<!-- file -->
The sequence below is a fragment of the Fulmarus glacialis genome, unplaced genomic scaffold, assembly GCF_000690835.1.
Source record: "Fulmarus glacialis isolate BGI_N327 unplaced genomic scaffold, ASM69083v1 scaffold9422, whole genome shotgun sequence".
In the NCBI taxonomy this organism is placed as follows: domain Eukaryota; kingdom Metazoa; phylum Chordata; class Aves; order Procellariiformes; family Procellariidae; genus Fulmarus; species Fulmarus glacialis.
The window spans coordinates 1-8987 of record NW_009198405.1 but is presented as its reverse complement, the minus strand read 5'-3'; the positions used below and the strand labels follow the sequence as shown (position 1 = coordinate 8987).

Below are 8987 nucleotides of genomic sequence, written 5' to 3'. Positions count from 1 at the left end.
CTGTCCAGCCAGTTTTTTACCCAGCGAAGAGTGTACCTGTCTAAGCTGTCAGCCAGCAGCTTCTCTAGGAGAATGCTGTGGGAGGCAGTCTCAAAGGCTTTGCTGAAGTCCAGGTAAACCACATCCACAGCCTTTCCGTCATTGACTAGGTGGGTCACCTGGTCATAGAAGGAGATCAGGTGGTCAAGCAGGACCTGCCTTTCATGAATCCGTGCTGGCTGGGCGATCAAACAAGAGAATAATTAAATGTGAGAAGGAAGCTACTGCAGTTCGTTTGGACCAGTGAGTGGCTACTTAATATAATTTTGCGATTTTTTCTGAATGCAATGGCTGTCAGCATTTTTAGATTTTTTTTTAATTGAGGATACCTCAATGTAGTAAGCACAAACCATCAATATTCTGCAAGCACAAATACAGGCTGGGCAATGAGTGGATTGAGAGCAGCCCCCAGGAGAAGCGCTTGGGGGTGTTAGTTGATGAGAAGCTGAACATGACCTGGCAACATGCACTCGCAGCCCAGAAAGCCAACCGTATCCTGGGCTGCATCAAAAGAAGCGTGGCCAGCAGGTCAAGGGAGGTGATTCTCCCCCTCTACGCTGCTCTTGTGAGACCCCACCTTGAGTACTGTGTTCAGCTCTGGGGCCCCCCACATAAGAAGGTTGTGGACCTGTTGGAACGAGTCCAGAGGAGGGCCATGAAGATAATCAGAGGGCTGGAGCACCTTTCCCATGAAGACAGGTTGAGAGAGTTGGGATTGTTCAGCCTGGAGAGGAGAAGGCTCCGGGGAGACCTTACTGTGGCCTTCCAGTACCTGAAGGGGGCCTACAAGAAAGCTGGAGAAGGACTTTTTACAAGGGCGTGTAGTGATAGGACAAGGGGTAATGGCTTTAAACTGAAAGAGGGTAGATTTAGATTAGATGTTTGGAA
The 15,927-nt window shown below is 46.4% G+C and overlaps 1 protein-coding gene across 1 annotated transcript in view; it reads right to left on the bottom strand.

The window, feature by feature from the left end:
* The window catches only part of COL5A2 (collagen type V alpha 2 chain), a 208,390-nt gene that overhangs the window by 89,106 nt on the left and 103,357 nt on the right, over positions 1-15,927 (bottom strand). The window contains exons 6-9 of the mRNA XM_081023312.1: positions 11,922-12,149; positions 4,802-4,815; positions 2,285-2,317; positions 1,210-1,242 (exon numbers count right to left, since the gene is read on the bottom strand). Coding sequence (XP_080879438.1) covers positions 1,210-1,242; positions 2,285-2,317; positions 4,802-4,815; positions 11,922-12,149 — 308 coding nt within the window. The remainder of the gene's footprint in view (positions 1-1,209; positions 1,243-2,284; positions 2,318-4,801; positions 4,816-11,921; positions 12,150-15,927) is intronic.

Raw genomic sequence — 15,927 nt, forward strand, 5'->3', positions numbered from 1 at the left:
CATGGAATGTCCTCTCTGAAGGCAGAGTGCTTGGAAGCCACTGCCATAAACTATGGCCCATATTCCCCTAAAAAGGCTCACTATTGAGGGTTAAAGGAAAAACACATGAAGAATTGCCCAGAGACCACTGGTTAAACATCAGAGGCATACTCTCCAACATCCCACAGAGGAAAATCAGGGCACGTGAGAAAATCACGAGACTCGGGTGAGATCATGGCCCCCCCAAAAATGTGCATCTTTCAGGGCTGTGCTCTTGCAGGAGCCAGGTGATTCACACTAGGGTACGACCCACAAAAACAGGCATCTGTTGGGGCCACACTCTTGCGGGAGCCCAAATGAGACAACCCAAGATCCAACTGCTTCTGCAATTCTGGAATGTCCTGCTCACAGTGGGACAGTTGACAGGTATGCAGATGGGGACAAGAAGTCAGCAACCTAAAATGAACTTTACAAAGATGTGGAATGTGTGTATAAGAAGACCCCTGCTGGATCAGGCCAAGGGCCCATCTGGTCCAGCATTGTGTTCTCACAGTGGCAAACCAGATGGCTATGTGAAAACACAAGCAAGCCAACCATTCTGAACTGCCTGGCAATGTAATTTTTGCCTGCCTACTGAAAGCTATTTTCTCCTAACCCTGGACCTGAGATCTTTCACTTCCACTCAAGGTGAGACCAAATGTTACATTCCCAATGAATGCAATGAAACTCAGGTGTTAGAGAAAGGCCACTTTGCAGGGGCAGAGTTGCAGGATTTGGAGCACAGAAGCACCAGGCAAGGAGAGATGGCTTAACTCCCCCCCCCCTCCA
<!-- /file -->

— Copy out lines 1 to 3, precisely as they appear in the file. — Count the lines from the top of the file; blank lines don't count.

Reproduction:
The sequence below is a fragment of the Fulmarus glacialis genome, unplaced genomic scaffold, assembly GCF_000690835.1.
Source record: "Fulmarus glacialis isolate BGI_N327 unplaced genomic scaffold, ASM69083v1 scaffold9422, whole genome shotgun sequence".
In the NCBI taxonomy this organism is placed as follows: domain Eukaryota; kingdom Metazoa; phylum Chordata; class Aves; order Procellariiformes; family Procellariidae; genus Fulmarus; species Fulmarus glacialis.